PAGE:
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About this book
About this book
Introductory physics attracts a wide variety of students, with different backgrounds, levels of preparedness, and academic destinations. To many, the course is one of the most daunting in the science curriculum, full of arcane principles that are difficult to grasp. To others, it is one of the most highly anticipated - the first step on the path to the upper reaches of scientific inquiry. In their years as instructors and as editors of "The Physics Teacher", Clifford E. Swartz and the late Thomas Miner developed and encountered many innovative and effective ways of introducing students to the fundamental principles of physics. "Teaching Introductory Physics" brings these strategies, insights and techniques to you in a unique, convenient volume. This is a reference and a tutorial book for teachers of an introductory physics course at any level. It has review articles on most of the topics of introductory physics, providing background information and suggestions about presentation and relative importance. Whether you are teaching physics for the first time or are an experienced instructor, "Teaching Introductory Physics" will prove to be an exceptionally helpful classroom companion. The book should be particularly useful for graduate students teaching for the first time and for research physicists who have not taught the introductory course recently. "Teaching Introductory Physics" gives you access to the cumulative expertise of the world's most dedicated physics instructors-not just Professor Swartz and Miner, but many of the contributors and subscribers to the Physics Teacher. it is sure to enhance your teaching skills, helping you to give your students the basic knowledge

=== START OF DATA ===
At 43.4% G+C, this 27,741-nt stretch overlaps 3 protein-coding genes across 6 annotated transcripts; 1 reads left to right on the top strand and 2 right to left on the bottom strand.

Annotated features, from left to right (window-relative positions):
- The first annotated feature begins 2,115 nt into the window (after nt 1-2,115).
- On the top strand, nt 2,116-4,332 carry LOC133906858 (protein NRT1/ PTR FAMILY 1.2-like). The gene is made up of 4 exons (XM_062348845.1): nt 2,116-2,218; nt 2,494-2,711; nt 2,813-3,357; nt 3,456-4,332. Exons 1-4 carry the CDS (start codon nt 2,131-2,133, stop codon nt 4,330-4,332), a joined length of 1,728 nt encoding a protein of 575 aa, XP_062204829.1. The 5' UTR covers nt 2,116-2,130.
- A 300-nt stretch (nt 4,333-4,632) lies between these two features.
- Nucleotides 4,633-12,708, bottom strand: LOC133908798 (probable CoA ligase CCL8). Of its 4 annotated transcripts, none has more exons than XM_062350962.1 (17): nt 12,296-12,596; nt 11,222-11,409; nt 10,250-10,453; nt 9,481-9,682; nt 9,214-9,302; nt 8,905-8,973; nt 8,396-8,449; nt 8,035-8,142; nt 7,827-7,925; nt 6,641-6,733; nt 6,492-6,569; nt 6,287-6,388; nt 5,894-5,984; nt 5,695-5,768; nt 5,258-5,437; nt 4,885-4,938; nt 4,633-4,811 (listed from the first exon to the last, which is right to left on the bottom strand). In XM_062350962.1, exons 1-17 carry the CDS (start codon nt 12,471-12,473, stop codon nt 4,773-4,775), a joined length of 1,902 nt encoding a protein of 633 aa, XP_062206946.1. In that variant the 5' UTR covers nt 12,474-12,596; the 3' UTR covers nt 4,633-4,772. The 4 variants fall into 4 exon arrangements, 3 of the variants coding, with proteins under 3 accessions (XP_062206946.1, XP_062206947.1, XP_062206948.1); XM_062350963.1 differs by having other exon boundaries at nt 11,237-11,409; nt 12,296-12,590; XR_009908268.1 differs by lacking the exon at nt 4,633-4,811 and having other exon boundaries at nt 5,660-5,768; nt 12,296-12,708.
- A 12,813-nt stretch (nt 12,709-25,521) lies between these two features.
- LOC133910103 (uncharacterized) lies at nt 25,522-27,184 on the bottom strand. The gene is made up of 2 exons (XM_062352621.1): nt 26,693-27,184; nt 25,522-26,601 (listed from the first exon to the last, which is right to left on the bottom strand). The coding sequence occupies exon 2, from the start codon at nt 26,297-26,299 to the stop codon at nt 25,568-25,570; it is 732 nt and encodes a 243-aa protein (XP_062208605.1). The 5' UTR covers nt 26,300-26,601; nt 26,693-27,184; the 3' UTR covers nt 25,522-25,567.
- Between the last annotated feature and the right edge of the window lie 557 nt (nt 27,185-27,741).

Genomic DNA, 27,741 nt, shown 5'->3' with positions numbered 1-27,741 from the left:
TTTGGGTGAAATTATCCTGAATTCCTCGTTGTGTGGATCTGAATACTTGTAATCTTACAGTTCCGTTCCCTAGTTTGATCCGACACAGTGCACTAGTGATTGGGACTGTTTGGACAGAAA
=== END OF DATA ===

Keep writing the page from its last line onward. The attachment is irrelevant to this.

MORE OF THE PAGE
Contents: 1. Fatherly Advice. 2. Error (Uncertainty) Analysis. 3. Units, Dimensions, Vectors, and Scaling. 4. Friction. 5. Gravitation. 6. Reference Frames and Relativity. 7. Newton's Laws of Dynamics 8. Angular Momentum. 9. Work and Energy. 10. Internal Energy. 11. Second Law of Thermodynamics. 12. Fluids. 13. Vibrations. 14. Wave Transmission. 15. Complex Waves and Wave Interactions. 16. Electrostatics. 17. Electric Current. 18. Magnetism. 19. Currents and Fields that Change with Time. 20. Electromagnetic Radiation. 21. Microstructure.
Handbook / Manual
558 pages, no illustrations
PHYSICS TODAY "[The book] is intended for new teaching assistants, first-time teachers, and faculty who are returning to the introductory course after an absence of some years. It is meant to fill the need for renewal in physics education and to provide a useful context for the teacher. It succeeds at much of this. The drawings by Art Ferguson are wonderfully clear and helpful and will make all of us who do not have access to such an artist jealous. Perhaps the book will even help its readers to become better teachers and to have fewer dissatisfied students. Both authors are expert at teaching and communication!Both brought their wealth and experience in teaching and knowledge to the book!the reader can encounter fascinating aspects of friction, a discussion of transfer of tension by a rope, one of the clearest expositions of the difference between diffraction and interference ever written, a nicely written explanation of the difference between phase and group velocity and a wonderful discussion of many aspects of ferromagnetism!Overall, the first tow wonderful chapters and the very nice treatments of various topics in the rest of the book overwhelm any reservations about recommending the book. This will indeed be a valuable addition to a teacher's bookshelf." AMERICAN JOURNAL OF PHYSICS "The primary intent of the authors was to condense and filter decades of experience teaching Introductory Physics so that faculty, new to teaching physics at the high school or college level, would have a tutorial on effective teaching. They have done a superb job. Though much of the material can be found elsewhere, much of it is new, or at least not easy to find!Not all of the chapters are of the same quality or depth. But each is designed so that an instructor can read the chapter one day, go into class the next, and immediately improve the quality of instruction. Though the authors have written a book that is aimed at beginning teachers, it will be useful to faculty at all levels of experience. I have been teaching Introductory Physics for 10 years, and there was not a single chapter which did not give me some new insight, or remind me of something I know but do not always take into account!In general, the book by Swartz and Miner fills a niche long empty in the education of physics faculty, and should be one of the first books on the shelf of anyone considering a career teaching physics at the high-school or college level."